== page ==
In Re Terjen, 154 B.R. 456 (E.D. Va. 1993)

US District Court for the Eastern District of Virginia - 154 B.R. 456 (E.D. Va. 1993)
May 19, 1993

154 B.R. 456 (1993)

In re Judith Boyd TERJEN, Debtor.
Judith Boyd TERJEN
Frank J. SANTORO and Debera F. Conlon.

Civ. A. No. 2:92cv695.

United States District Court, E.D. Virginia, Norfolk Division.

May 19, 1993.

*457 David H. Adams, Clark and Stant, Harry W. Jernigan, III, Virginia Beach, VA, for plaintiffs.

Frank J. Santoro, Marcus, Santoro & Kozak, Portsmouth, VA, Debera F. Conlon, Norfolk, VA, for defendants.


CLARKE, District Judge.

This matter is before the Court on appeal from the decision of the bankruptcy court overruling a chapter 7 debtor's objection to the Trustee's Final Report. For the reasons set forth below, the decision is AFFIRMED.


At the hearing on this motion, the bankruptcy court found the following facts to be true. On July 21, 1989, the Appellant-Debtor, Judith Boyd Terjen, filed a voluntary petition for bankruptcy under Chapter 11 of the U.S. Bankruptcy Code. Included in the bankruptcy estate was certain property ("the property") located at 1222 North Bay Shore Drive, Virginia Beach, VA in which Terjen had a tax basis of $55,576.00. On August 17, 1989, the bankruptcy court approved Terjen's application for appointment of a real estate agent. By Orders respectively entered on the docket on September 8, 1989 and January 12, 1990, the bankruptcy court lifted the automatic stay relating to all liens on the property in favor of Woodward A. and Janet A. Warrick and Heritage Bank & Trust. No appeals were taken from either Order. On December 18, 1989, Terjen received a contract for the sale of the property. On December 27, 1989, Terjen's bankruptcy was converted to Chapter 7, and Frank J. Santoro was appointed interim trustee on January 29, 1990.

On February 21, 1990, the trustee convened a creditor's meeting pursuant to 11 U.S.C. § 341. At this meeting, the trustee, at the suggestion of Heritage Bank & Trust, abandoned the estate's interest in the property because there was no equity in the property. Although Terjen had notice of the meeting and the possibility of abandonment, she never objected to the abandonment. On March 9, 1990, Terjen sold the property in accordance with the December 18, 1989 contract; the trustee did not in any way participate in the sale. The taxable gain from the sale was $242,997.00, which amount was not included in the Trustee's Final Report and Account before Distribution. Terjen was granted a discharge from bankruptcy on May 9, 1990.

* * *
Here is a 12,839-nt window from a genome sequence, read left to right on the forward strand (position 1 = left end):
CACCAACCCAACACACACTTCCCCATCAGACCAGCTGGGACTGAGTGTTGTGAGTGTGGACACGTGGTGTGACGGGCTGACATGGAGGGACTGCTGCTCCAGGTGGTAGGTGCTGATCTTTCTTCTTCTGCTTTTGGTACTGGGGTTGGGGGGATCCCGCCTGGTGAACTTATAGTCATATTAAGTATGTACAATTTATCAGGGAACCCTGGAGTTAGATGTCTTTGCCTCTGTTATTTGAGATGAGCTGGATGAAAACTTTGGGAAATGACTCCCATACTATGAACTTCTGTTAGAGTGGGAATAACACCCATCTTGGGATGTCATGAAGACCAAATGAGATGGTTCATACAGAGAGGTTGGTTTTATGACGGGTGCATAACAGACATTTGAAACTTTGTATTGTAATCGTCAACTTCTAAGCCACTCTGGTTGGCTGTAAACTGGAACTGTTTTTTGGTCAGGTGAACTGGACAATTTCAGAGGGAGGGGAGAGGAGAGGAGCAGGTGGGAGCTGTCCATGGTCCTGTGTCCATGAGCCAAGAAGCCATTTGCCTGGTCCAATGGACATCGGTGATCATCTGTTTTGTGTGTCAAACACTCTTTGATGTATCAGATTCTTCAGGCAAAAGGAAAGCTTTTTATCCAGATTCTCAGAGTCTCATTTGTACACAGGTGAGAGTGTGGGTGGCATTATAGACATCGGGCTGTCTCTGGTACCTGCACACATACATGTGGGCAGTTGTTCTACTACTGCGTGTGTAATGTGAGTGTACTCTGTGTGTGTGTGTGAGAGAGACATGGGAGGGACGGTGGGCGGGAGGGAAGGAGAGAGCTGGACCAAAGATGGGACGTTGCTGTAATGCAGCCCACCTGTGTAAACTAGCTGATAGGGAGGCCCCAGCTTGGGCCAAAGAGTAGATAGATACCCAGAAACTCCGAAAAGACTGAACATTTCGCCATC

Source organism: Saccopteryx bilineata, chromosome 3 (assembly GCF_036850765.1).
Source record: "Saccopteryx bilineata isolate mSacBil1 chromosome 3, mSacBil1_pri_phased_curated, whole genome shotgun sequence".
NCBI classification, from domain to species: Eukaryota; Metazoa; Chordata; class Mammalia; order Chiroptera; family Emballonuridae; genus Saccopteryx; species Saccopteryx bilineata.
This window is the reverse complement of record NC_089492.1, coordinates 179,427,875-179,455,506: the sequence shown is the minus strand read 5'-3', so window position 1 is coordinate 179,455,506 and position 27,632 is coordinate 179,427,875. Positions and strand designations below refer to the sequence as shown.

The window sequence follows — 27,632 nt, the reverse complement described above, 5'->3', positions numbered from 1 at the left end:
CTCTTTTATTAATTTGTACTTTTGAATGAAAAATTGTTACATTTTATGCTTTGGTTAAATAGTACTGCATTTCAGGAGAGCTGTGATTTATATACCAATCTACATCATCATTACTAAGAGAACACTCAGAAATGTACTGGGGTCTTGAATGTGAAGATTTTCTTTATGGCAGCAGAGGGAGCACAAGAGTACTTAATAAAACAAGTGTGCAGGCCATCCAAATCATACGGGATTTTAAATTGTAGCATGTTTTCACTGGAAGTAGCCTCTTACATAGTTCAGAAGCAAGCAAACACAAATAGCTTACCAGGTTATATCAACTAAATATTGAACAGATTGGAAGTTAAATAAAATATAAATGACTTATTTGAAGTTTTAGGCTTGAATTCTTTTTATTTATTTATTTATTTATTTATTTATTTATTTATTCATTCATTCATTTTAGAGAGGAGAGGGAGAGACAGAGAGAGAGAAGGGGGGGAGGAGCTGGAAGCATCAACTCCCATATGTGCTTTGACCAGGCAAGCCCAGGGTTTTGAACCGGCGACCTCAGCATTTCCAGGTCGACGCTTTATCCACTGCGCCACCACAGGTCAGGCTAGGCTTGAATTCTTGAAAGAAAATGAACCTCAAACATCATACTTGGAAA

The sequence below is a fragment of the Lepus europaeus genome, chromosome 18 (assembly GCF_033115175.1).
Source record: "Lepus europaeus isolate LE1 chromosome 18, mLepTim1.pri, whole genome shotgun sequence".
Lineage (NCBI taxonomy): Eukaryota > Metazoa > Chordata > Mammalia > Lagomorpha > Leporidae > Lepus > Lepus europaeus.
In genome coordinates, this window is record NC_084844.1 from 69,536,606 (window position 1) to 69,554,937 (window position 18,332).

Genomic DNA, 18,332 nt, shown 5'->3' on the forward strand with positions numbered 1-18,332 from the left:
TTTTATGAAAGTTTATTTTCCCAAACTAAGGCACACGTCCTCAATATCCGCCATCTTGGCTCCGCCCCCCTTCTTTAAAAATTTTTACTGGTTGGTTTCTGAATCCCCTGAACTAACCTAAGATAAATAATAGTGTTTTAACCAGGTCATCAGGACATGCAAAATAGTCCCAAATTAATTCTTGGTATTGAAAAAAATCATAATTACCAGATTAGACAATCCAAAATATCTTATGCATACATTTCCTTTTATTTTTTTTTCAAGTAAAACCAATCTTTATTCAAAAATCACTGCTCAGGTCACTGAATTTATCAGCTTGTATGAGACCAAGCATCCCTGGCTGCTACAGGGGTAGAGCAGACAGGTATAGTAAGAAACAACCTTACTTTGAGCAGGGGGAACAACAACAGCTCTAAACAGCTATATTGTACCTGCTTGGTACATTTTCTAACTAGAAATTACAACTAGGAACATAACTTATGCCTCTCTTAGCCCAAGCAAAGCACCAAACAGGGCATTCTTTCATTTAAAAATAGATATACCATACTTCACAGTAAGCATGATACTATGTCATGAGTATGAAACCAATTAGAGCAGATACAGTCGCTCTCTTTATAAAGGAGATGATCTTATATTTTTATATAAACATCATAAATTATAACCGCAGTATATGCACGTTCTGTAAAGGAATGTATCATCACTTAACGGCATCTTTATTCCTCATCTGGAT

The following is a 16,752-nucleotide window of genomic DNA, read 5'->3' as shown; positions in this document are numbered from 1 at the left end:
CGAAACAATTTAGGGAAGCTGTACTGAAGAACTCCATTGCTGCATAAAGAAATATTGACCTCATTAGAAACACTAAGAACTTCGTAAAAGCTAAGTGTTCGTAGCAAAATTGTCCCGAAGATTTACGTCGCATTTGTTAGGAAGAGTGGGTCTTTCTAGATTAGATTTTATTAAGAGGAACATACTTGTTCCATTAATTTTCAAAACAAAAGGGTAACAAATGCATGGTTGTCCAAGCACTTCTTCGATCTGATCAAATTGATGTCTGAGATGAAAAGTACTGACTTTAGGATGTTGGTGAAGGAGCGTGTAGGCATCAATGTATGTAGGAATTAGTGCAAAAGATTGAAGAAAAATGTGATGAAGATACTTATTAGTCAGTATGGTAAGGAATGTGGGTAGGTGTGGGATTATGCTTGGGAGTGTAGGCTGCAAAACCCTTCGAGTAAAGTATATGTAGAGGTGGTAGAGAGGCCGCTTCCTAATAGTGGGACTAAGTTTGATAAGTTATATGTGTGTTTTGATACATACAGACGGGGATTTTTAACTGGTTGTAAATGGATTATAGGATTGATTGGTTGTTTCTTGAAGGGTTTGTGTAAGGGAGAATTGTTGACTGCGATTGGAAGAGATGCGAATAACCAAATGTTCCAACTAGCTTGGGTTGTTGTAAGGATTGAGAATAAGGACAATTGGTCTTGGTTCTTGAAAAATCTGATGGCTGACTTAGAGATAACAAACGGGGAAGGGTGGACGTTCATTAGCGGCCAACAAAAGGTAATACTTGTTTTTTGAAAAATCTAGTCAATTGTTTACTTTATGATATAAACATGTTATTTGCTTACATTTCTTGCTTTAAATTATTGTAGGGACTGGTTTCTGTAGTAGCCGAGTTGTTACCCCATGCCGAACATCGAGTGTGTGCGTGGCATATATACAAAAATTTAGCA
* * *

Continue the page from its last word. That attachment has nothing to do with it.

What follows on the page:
On April 2, 1992, Terjen filed an objection to the Trustee's Final Report contending the trustee should have recognized the taxable gain from the sale of the property as a tax liability of the estate, thus affording Terjen a "fresh start" upon her discharge from bankruptcy. By Order entered on the docket on July 22, 1992, the bankruptcy court overruled Terjen's objection finding that the sale of the property occurred after the trustee abandoned (at a properly noticed creditor's meeting) the estate's interest in the property. Accordingly, the bankruptcy court held that:

1) Abandonment of the Property does not constitute a taxable event.
*458 2) Pursuant to 11 U.S.C. § 554, the Property was abandoned to the Debtor.
3) The estate [had] no liability for tax consequences occurring on a sale of the Property after the abandonment.

The sole issue in this case is whether the bankruptcy estate is liable for taxes where the trustee abandoned property after creditors were afforded relief from the bankruptcy stay but before a foreclosure sale was held. Section 554(a) of Title 11 provides that upon notice to creditors, a trustee may abandon any property of the estate that is "burdensome to the estate or that is of inconsequential value or benefit to the estate." 11 U.S.C. § 554(a) (Supp.1993). The purpose in allowing abandonment is to provide for the orderly and efficient reduction of the debtor's obligations and maximize the estate for the benefit of its creditors. See 11 U.S.C. § 704(1) (Supp.1993); In re Olson, 121 B.R. 346 (N.D.Iowa.1990), aff'd, 930 F.2d 6 (8th Cir. 1991); In re Smith-Douglass, Inc., 856 F.2d 12 (4th Cir.1988); In re Wilson, 94 B.R. 886, 892 (Bankr.E.D.Va.1989). Unless a timely objection is made, court approval is not required for the abandonment. See Wilson, 94 B.R. at 888.

On appeal, Terjen first challenges the bankruptcy court's holding that an abandonment by the trustee is not a taxable event. She inaccurately asserts that it is non-taxable only when property is abandoned by operation of law at the close of the bankruptcy case. See 11 U.S.C. § 1398(f) (2) (1986). She further contends there is no "controlling case law" that makes all abandonments nontaxable to the estate. Although Terjen is correct in her reference to § 1398(f) (2)[1], the Court declines to interpret it as narrowly as Terjen. The Court adopts the view of other courts which have included abandonments by the trustee during the pendency of bankruptcy within section 1398(f) (2). See In re Olson, 930 F.2d 6, 8 (8th Cir.1991); In re McGowan, 95 B.R. 104, 107 (Bankr.N.D.Iowa 1988).